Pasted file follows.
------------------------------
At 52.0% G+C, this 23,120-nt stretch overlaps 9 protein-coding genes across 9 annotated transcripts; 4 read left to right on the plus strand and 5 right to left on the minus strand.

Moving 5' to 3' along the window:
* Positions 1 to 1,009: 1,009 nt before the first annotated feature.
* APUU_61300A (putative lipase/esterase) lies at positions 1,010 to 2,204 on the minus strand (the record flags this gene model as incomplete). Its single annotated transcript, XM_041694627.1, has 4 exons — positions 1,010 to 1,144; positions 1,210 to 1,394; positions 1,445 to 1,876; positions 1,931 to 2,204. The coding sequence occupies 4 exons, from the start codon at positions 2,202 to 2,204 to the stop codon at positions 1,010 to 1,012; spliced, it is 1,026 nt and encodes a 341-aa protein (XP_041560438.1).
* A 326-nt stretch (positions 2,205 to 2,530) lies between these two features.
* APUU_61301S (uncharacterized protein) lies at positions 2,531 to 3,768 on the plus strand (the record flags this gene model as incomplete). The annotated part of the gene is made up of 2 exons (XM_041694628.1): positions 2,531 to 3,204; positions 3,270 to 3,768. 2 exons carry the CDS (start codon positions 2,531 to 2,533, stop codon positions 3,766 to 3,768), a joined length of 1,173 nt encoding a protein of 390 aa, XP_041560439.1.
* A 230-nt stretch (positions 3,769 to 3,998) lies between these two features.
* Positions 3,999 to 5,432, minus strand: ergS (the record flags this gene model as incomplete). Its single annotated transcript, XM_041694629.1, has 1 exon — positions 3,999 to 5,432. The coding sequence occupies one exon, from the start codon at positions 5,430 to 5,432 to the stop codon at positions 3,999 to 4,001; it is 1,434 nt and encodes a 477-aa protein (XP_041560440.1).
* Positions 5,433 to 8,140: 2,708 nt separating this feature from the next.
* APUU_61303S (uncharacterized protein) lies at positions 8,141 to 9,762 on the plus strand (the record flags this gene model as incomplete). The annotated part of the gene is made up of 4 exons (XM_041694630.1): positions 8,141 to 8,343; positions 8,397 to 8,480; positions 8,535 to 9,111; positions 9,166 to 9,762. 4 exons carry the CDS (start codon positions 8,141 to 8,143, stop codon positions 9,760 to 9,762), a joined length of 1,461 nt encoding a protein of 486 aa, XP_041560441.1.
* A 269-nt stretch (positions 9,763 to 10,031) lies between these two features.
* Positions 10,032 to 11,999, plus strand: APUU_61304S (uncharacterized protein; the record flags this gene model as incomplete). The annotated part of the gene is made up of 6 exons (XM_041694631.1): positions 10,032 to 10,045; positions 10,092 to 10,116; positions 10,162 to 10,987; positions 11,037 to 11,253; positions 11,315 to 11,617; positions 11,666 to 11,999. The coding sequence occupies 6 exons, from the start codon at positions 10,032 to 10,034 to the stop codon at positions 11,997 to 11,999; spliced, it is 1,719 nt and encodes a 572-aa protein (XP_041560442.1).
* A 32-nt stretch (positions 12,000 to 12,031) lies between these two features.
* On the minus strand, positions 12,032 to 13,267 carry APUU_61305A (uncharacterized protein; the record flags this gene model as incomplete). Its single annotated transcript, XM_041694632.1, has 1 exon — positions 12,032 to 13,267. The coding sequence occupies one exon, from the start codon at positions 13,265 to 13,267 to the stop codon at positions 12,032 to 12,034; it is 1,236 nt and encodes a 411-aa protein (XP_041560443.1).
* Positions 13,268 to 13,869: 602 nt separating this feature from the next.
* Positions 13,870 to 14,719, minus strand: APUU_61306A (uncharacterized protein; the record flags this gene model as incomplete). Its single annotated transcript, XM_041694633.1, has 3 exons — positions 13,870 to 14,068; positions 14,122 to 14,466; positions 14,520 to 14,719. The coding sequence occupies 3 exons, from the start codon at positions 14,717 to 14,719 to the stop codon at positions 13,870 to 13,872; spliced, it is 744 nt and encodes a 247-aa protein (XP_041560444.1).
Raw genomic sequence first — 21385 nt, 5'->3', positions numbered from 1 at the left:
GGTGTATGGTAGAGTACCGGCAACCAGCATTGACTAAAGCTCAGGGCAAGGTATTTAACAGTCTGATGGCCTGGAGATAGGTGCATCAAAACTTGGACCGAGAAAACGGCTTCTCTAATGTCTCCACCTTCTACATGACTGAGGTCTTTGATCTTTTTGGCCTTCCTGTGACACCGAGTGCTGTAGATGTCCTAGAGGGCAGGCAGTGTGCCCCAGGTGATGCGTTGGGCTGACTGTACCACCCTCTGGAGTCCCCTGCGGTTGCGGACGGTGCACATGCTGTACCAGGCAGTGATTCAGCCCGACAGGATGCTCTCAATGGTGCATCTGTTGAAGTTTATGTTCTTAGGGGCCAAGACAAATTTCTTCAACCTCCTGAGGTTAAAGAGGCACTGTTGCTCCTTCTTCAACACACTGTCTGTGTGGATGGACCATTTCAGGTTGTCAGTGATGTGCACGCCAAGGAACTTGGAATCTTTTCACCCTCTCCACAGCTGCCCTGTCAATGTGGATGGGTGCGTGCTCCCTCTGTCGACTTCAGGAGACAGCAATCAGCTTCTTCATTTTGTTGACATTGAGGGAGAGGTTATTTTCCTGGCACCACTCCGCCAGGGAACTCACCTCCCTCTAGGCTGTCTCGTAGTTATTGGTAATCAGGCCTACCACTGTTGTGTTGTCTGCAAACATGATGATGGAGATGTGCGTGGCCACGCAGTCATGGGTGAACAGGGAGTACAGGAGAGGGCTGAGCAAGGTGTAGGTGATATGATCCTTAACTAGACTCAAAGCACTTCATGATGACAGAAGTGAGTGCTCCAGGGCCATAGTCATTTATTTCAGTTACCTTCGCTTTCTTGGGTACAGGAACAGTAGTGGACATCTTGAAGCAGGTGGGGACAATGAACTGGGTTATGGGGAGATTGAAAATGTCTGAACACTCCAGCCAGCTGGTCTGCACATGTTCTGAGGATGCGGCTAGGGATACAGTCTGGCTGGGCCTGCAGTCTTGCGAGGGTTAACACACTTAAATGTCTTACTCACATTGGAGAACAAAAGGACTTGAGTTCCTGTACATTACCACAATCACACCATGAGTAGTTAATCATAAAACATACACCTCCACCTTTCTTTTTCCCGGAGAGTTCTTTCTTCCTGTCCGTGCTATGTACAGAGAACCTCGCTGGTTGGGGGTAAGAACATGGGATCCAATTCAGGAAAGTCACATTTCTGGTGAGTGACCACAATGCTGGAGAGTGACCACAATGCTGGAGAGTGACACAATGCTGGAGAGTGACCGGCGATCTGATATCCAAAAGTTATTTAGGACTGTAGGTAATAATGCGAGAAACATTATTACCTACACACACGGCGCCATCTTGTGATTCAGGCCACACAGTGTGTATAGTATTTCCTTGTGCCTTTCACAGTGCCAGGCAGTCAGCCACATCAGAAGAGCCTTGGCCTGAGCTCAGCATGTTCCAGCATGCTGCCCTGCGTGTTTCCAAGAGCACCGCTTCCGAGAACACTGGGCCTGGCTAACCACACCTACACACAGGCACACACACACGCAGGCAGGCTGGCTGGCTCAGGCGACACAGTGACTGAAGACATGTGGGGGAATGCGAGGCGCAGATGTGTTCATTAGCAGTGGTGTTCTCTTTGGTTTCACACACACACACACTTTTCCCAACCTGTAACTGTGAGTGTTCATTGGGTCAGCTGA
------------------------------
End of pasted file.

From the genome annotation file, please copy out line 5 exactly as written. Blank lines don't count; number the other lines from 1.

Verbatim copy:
* A 326-nt stretch (positions 2,205 to 2,530) lies between these two features.